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Home » Stories, True and Otherwise

The Famous Ghost Monologues, No. 2: Vincent Joseph Bruck

Submitted by on April 28, 2003 – 8:26 AMOne Comment

I don't know what name you'd use for me. The ghost-hunters dress up the terms, to try to sound professional, and I believe their name for me is "repeating"…"repeating"…you know, I don't remember the second part. It's a word like "phantasm," I believe, but more official-sounding. And longer than I'm remembering, too, probably. Ah! "Non-coalescing repeater." Yes indeed. Very authoritative. [chuckles] Come to think of it, if I recall, Mary Charles thought I ought to put it on a business card — "V.R. Bruck. Non-coalescing repeater since 1991." Typical of ghost-hunters, using a phrase like that to make us sound like viruses. Never run out of ways to miss the point, those people.

Not that I can think of a name I'd prefer, though, to tell you the truth. "Unseen perambulator" would come closer to the truth, but a name like that requires a cape, I'd imagine, or some sort of melodramatic poltergeist whatnot…no, thank you. It's not my field, that kind of thing, and I hardly need a scientific term for myself now.

I had a name as a living man, in the town where I spent most of my adult life — "Mr. Bruck, the Latin teacher" for many years, of course, to my students and their parents, but then, after the stroke, the entire town began to call me "The Walker." Children would say it in my hearing. "There goes The Walker." "Look, it's The Walker." They thought I couldn't hear them, that I walked along all the streets of the town like a robot, insensate, which I imagine they'd heard from their parents, who had heard it from who knows where, but I could hear them just fine. I even knew their names sometimes, the ones that looked like their older brothers or sisters from my classes at the high school, from when I'd been teaching. I had opinions, too, I assure you, on the weather and town politics, and more particularly on the attire of some of the young ladies, but the stroke had left me unable to speak at all. I could think quite clearly, still, and write and remember, but I couldn't say things out loud anymore, and because I never spoke, I think it got around town that I was, as we used to say in the old days, "not right." Like the Williamson boy. "Boy," will you listen to me — he's probably fifty years old now himself, that one. Or perhaps it was because he walked a lot too that they thought I'd gone soft? Because I saw the Williamson boy nearly every day that I walked down by the Y, always hurrying down the sidewalk bent forward like he was going into a strong wind. He walked so oddly.

In any case, after a few years, it came to be conventional wisdom around town — "for what it's worth in a town like that," of course, and so on — that I was "not right," because I didn't speak, and my face did pull down on one side, just barely, but enough. None of them spoke to me, either, just referred to me in my own presence, like a dog or a little child. And after a few years, I stopped wanting to correct them anymore. As I used to tell my Vergil classes, it isn't up to the man to write his own story. I walked because I had to. The stroke had left me terribly restless, unable to sit still at all, unable to sleep like I used to unless I walked all day and wore myself out first. So that's what I did.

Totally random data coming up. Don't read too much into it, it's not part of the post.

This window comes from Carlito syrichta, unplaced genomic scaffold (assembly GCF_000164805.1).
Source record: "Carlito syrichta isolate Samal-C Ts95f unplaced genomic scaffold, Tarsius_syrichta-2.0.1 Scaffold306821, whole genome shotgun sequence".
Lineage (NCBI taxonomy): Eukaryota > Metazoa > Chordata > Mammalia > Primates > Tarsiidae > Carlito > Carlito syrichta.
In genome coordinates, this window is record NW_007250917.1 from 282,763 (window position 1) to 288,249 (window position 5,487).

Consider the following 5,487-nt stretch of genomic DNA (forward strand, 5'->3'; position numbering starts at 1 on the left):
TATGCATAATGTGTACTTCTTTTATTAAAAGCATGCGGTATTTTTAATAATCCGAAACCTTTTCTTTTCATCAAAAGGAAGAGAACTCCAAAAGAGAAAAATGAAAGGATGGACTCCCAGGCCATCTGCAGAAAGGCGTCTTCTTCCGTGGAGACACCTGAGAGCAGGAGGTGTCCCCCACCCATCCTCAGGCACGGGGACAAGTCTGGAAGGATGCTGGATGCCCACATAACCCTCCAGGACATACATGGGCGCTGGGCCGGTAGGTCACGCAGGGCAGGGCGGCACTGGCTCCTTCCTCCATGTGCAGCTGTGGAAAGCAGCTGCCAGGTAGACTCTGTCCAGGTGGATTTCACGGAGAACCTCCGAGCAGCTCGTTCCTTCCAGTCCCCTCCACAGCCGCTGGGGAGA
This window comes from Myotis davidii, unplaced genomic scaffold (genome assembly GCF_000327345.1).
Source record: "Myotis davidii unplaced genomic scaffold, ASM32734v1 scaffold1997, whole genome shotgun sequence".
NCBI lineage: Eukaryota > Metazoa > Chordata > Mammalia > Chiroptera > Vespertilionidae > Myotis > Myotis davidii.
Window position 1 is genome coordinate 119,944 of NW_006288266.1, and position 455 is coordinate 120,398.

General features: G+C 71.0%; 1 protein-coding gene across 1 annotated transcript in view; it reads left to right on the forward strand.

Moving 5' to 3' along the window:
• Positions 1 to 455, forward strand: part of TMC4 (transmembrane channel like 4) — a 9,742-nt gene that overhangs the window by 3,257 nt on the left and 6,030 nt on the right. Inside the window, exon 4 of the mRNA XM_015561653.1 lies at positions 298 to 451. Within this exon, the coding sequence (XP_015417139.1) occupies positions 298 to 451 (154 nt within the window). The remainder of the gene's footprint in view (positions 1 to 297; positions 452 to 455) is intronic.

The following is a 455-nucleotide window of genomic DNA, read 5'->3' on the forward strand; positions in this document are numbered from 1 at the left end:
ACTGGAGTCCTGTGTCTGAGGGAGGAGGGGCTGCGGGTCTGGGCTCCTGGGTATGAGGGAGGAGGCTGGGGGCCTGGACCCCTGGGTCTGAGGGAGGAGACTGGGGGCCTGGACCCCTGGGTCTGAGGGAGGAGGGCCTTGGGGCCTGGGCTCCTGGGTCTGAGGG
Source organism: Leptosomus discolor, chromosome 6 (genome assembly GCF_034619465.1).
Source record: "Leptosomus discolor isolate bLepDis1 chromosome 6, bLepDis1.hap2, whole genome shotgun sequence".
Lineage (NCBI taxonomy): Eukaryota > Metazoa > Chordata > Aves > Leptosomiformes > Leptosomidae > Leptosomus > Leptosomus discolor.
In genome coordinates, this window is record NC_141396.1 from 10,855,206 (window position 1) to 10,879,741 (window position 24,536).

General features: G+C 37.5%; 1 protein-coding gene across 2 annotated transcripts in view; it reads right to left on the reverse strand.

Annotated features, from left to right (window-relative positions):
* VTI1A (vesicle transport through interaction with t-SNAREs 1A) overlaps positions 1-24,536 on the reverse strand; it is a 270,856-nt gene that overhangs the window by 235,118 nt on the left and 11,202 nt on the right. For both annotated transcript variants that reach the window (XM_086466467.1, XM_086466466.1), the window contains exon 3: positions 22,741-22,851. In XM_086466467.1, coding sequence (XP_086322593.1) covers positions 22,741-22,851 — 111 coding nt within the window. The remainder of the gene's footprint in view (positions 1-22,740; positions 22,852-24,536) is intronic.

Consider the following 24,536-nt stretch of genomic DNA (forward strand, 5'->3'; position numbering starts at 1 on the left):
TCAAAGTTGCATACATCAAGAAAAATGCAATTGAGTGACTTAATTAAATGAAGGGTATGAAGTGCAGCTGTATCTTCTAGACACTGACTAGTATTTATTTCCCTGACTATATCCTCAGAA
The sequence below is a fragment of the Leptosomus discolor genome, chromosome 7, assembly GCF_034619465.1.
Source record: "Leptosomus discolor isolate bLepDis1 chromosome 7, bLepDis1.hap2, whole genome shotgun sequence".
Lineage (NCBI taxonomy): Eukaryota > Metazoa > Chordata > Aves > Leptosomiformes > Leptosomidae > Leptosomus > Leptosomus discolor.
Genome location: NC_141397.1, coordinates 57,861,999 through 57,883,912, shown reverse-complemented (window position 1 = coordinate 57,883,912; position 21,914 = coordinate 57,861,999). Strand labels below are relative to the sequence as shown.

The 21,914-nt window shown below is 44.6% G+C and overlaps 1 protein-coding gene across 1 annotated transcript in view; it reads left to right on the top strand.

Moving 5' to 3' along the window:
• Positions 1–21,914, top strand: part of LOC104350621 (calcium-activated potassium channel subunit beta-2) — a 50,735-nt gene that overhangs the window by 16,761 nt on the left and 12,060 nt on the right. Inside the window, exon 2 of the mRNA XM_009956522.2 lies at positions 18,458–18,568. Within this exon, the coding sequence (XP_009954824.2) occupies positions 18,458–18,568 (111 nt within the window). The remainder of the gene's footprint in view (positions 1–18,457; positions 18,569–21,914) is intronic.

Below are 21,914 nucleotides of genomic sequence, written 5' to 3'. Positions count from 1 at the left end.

You know, now that I'm remembering it, there was one little girl who would greet me. I had people I came to think of as my "regulars," the ones I saw every day, like Willie Williamson, and Fernando, the maintenance man at Brighton Elementary, and the man who owned the Beechwood Lounge…Jesse Howe. He lived on our block and walked into town each day to work. I didn't see this little girl as often, but often enough to recognize her when I did see her. She was usually on her own, and she rode, I'm remembering, a blue bicycle, and every time we passed one another, she would get down from her bicycle and pull it onto the grassy strip beside the sidewalk to let me go by, and she would meet my eye and say "hello." She made quite a gesture of it, this little girl, more than was called for, but whenever I saw her, I always looked forward to the ceremony of passing her on the sidewalk like a king and nodding back to her when she said hello.

I wrote out a note to my wife about the little girl at one time, and my wife…Viv would get so angry sometimes at the way people behaved, the things they said about me, she used to stomp around in the kitchen, fuming, so I didn't always like to write out my day for her, because I thought she'd had enough trouble with me, in the end, and best not to upset her. But that little girl, I thought maybe Viv would like to hear about her, the way she met my eye and we saluted each other. Viv got angry, though, and she told me, "That childpities you," and she went to the kitchen and banged the pots around. I wrote out another note and carried it in to her: "When I was a teacher, all the children pitied me." I was trying to joke with her, but in fact it was the truth — they pitied me, the students. Because I taught Latin, it was a respectful sort of pity; it acknowledged that I had chosen to carry on the fight in spite of the fact that the French department would inevitably destroy me. "Three kids in the AP class this year — when is Bruck going to give it up?" But I'd learned to live with it, that sad esteem, because Latin was worth being underestimated for, or so I'd told myself. And that's just the job. Teaching math, you have an outside chance of being feared. Language arts, or whatever they've started calling it…it's pity. If you're lucky.